EAGAN, Minn. — Vikings players underwent physicals Monday before opening a three-day mandatory minicamp Tuesday with a pair of refreshed faces.
Harrison Smith said he was "kind of sitting back as a fan, just like everybody else," when news broke that Danielle Hunter planned to be in Minnesota for minicamp after not attending the voluntary Organized Team Activity practices. More encouraging news for the defensive line and entire unit followed when it was reported that the Vikings would be returning Sheldon Richardson after his two seasons in Cleveland.
"There's no secret updates for the players, so even just yesterday, a lot of news," Smith said after Tuesday's hour-long practice.
Hunter was back in his 99 jersey, but Richardson donned a singular 9. Neither did too much on the field, but Minnesota is less concerned about three days in June than it is with third downs this fall.
Smith's description almost equated to two teams picking sides for pickup basketball, and Richardson walking in a gym after the opponent had already used its final pick.
"Obviously the news of Danielle coming back, and then it was like, 'Oh, we got Sheldon too.' It was a pretty big time for us," Smith said. "He's an absolute playmaker, and I'm happy he's back. He's a great guy in the locker room, always got a smile on his face, and he's always ready to work.
The safety called the defensive tackle with a knack for interior pass rush "a baller."
"That was apparent before he got to us the first time, but once he got here, the plays that he could make, just a really athletic guy, has a good feel for the game," Smith said.
View photos of DT Sheldon Richardson who signed with the team on June 15.
Richardson returns to Minnesota where he played in 2018 on a one-year deal. His successful campaign was rewarded with a three-year contract in Cleveland, but the Browns released him this offseason. He said Tuesday that the Vikings reached out "a couple weeks ago, but I told them I was waiting to hear back from Cleveland."
"You know, I started something there. Honestly, just couldn't come to an agreement with what I wanted from Cleveland," Richardson said. "And me being cool with the organization here and knowing everything with what [Head Coach Mike Zimmer] and [Assistant Head Coach/Co-Defensive Coordinator Andre Patterson] bring to the table for me … they put me in position to make plays earlier in my career. It was a perfect fit."
Richardson has started 118 of 121 career games with the Jets (56 of 58 from 2013-16), Seahawks (all 15 he played in 2017), Vikings (all 16 in 2018) and Browns (31 of 32 from 2019-2020).
But unlike in 2018, his role in Minnesota going forward could be more situational, allowing his skill set to shine brightest at the most opportune moments.
The Vikings have invested in Michael Pierce at nose tackle (in 2020) and Dalvin Tomlinson (in 2021) at the other defensive tackle spot in the past two offseasons. Pierce opted out last season because of COVID-19 concerns, but he and Tomlinson might start games and help shut down the run for other teams before Richardson tags in with a nickel rush unit that will intend to generate more than the paltry 23 sacks totaled by the Vikings all of last season.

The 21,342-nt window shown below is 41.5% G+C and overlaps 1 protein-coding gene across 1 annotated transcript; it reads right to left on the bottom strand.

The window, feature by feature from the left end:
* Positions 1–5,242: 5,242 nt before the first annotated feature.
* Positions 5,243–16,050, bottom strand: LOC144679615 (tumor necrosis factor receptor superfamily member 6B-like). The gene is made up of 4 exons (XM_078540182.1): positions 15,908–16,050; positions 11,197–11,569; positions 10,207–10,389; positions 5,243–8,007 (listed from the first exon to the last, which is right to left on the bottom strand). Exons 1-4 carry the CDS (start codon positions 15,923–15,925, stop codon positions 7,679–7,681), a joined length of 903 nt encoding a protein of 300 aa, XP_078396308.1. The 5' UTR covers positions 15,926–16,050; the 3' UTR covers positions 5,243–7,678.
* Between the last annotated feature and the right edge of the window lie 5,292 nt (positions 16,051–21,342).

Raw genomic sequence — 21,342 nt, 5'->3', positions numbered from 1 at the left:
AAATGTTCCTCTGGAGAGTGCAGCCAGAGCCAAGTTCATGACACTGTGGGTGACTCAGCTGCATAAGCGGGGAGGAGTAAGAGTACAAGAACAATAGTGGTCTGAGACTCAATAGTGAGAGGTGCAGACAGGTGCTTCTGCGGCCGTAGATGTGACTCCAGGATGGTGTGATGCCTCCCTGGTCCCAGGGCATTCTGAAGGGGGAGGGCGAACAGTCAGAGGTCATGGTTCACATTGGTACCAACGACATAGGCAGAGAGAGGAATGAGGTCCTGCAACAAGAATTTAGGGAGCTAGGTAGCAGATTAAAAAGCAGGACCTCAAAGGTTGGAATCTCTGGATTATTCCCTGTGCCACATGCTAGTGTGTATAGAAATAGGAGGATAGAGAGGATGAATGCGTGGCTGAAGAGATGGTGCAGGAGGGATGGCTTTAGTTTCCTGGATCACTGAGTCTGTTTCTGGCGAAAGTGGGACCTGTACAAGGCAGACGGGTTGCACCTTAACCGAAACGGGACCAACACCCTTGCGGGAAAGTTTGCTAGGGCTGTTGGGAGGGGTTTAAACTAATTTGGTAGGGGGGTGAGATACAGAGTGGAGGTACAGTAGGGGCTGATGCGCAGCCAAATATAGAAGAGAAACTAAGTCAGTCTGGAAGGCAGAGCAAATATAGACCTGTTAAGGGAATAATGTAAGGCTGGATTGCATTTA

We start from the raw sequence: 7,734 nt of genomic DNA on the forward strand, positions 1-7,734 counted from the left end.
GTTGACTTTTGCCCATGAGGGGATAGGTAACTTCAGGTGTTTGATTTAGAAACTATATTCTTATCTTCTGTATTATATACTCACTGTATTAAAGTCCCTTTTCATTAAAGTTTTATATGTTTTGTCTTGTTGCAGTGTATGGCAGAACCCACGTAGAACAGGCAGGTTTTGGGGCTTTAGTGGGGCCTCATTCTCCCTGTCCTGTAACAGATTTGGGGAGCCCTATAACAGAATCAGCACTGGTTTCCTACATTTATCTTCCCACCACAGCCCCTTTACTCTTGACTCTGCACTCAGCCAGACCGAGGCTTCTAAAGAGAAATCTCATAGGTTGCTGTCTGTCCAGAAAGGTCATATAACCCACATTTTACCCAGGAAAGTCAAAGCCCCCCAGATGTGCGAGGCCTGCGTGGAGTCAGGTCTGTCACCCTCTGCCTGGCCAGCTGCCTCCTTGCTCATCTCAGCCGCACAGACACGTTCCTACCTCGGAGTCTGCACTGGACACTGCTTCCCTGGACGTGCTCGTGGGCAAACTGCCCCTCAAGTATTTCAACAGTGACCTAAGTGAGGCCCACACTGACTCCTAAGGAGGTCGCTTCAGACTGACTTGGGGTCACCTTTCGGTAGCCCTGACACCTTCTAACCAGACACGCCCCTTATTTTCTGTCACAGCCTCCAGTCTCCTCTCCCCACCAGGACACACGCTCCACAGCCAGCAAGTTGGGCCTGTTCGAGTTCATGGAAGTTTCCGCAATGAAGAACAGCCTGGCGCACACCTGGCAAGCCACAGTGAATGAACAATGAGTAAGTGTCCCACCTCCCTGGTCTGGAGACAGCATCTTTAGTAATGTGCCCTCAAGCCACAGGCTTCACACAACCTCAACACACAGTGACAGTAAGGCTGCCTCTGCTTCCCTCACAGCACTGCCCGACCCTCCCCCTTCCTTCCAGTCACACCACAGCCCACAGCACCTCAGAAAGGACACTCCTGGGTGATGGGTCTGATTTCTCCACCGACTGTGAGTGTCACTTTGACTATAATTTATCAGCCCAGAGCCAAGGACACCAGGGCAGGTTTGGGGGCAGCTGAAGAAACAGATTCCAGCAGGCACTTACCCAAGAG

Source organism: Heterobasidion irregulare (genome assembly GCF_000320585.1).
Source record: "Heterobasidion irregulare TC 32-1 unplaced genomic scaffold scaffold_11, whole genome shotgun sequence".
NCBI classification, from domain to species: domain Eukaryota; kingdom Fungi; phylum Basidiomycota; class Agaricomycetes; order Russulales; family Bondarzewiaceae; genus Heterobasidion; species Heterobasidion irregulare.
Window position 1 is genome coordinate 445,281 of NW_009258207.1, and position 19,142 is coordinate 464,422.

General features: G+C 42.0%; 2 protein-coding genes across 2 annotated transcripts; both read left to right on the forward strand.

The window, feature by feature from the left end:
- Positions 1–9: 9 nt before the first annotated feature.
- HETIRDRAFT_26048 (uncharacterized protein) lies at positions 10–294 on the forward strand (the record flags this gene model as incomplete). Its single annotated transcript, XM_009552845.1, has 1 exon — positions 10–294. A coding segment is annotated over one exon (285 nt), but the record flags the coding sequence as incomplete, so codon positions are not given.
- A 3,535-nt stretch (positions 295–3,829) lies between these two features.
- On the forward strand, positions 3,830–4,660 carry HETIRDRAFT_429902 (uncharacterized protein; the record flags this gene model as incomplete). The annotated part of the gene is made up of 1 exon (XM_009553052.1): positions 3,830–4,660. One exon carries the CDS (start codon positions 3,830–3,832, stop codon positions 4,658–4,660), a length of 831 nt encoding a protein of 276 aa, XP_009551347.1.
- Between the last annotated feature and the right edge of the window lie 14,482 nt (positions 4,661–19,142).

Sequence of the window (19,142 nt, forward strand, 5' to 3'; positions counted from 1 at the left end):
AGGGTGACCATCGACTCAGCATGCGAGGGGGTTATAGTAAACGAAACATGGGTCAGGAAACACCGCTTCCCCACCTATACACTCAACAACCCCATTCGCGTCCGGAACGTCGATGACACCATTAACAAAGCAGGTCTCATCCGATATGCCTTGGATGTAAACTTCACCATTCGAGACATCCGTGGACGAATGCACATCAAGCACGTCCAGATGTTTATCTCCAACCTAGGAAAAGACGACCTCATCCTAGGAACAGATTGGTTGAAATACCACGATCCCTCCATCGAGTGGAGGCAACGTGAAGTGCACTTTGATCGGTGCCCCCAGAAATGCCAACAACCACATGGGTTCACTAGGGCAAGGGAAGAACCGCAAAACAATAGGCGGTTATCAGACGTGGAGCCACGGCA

"I still want to be one of the dominant guys in the league, like I've been," said Richardson, who was named the 2013 Defensive Rookie of the Year by The Associated Press. "Other than that, honestly, what I learned about myself is that I really don't need media for [fame and attention]. I'm not looking for popularity; I'm looking to be productive and making sure the guys who play on the field, who play with me and against me, respect me. That's it."
Teammates respect Richardson for sure, from defensive linemen to Smith to receiver Adam Thielen.
"I love to talk with him. My locker is next to him now. It's kind of fun to see him and catch up a little bit," Thielen said. "Just a ton of guys we've been able to bring in. This coaching staff and management has done such a great job of bringing in a bunch of talented guys that are creating depth and competition and leadership.
"It's exciting. I tell people this all the time when they ask me, 'How are you guys looking this year?' I'm like, 'Well, every year at this time I'm excited.' But I can be truly confident in saying this is the most excited I've been in a long time. Does that mean you're going to have success? No. We have to go out there and prove it, and that's what we're trying to do."
The No. 93 that Richardson wore in 2018 was issued to third-round draft pick Patrick Jones II. Although a rule change this year would allow Richardson to wear No. 9, he might try to add a digit by training camp.
Richardson, who said he's down to 286 pounds (he had played at 330 during part of his time with the Jets and was listed at 295 in the Vikings 2018 Media Guide), was asked about trying to get a jersey back in the 90s. He said half of that was better than what was initially available on the quick turnaround.
"I really don't mind numbers, but I wasn't wearing 67," Richardson said. "That's what they first gave me when I came out. I think I've got No. 9 just for minicamp, and hopefully we'll see what happens."